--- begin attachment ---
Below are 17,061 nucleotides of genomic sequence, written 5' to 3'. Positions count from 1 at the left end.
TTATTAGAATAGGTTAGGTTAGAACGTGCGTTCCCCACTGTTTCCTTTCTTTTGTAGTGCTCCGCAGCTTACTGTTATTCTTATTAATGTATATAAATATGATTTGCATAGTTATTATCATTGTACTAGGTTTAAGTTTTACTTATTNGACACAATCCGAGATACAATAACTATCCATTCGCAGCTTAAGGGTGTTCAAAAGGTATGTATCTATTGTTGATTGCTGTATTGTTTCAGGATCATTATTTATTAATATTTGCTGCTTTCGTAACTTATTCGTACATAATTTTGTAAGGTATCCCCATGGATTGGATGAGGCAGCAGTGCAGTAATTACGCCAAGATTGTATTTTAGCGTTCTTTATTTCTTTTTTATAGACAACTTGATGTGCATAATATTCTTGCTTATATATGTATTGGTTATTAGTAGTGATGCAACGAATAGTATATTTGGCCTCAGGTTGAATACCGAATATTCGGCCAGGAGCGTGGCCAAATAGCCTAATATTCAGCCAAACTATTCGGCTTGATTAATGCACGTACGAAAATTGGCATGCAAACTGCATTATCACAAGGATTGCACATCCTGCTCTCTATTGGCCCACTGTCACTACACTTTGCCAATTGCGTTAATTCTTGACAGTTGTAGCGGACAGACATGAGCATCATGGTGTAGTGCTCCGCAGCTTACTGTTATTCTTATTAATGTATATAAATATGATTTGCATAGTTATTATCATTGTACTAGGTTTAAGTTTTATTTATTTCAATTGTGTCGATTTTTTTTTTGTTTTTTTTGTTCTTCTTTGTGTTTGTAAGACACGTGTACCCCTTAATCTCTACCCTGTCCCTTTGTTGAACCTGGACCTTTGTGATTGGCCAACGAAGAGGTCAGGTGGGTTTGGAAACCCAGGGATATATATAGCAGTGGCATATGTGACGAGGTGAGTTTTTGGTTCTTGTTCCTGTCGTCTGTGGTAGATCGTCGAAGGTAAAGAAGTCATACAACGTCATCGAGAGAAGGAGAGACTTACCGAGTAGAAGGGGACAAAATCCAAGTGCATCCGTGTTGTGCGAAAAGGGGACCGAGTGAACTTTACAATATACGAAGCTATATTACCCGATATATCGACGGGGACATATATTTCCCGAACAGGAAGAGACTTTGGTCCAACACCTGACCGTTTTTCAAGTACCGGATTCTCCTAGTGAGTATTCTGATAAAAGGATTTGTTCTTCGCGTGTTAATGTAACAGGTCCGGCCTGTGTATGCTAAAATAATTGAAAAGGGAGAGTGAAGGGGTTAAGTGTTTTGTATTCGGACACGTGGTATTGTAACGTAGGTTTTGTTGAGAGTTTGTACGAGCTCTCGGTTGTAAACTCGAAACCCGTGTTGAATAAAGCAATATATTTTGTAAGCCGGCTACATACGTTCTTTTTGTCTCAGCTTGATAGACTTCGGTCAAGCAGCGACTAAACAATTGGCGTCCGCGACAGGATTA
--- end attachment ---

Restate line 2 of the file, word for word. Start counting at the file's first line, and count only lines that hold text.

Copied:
TTATTAGAATAGGTTAGGTTAGAACGTGCGTTCCCCACTGTTTCCTTTCTTTTGTAGTGCTCCGCAGCTTACTGTTATTCTTATTAATGTATATAAATATGATTTGCATAGTTATTATCATTGTACTAGGTTTAAGTTTTACTTATTNGACACAATCCGAGATACAATAACTATCCATTCGCAGCTTAAGGGTGTTCAAAAGGTATGTATCTATTGTTGATTGCTGTATTGTTTCAGGATCATTATTTATTAATATTTGCTGCTTTCGTAACTTATTCGTACATAATTTTGTAAGGTATCCCCATGGATTGGATGAGGCAGCAGTGCAGTAATTACGCCAAGATTGTATTTTAGCGTTCTTTATTTCTTTTTTATAGACAACTTGATGTGCATAATATTCTTGCTTATATATGTATTGGTTATTAGTAGTGATGCAACGAATAGTATATTTGGCCTCAGGTTGAATACCGAATATTCGGCCAGGAGCGTGGCCAAATAGCCTAATATTCAGCCAAACTATTCGGCTTGATTAATGCACGTACGAAAATTGGCATGCAAACTGCATTATCACAAGGATTGCACATCCTGCTCTCTATTGGCCCACTGTCACTACACTTTGCCAATTGCGTTAATTCTTGACAGTTGTAGCGGACAGACATGAGCATCATGGTGTAGTGCTCCGCAGCTTACTGTTATTCTTATTAATGTATATAAATATGATTTGCATAGTTATTATCATTGTACTAGGTTTAAGTTTTATTTATTTCAATTGTGTCGATTTTTTTTTTGTTTTTTTTGTTCTTCTTTGTGTTTGTAAGACACGTGTACCCCTTAATCTCTACCCTGTCCCTTTGTTGAACCTGGACCTTTGTGATTGGCCAACGAAGAGGTCAGGTGGGTTTGGAAACCCAGGGATATATATAGCAGTGGCATATGTGACGAGGTGAGTTTTTGGTTCTTGTTCCTGTCGTCTGTGGTAGATCGTCGAAGGTAAAGAAGTCATACAACGTCATCGAGAGAAGGAGAGACTTACCGAGTAGAAGGGGACAAAATCCAAGTGCATCCGTGTTGTGCGAAAAGGGGACCGAGTGAACTTTACAATATACGAAGCTATATTACCCGATATATCGACGGGGACATATATTTCCCGAACAGGAAGAGACTTTGGTCCAACACCTGACCGTTTTTCAAGTACCGGATTCTCCTAGTGAGTATTCTGATAAAAGGATTTGTTCTTCGCGTGTTAATGTAACAGGTCCGGCCTGTGTATGCTAAAATAATTGAAAAGGGAGAGTGAAGGGGTTAAGTGTTTTGTATTCGGACACGTGGTATTGTAACGTAGGTTTTGTTGAGAGTTTGTACGAGCTCTCGGTTGTAAACTCGAAACCCGTGTTGAATAAAGCAATATATTTTGTAAGCCGGCTACATACGTTCTTTTTGTCTCAGCTTGATAGACTTCGGTCAAGCAGCGACTAAACAATTGGCGTCCGCGACAGGATTA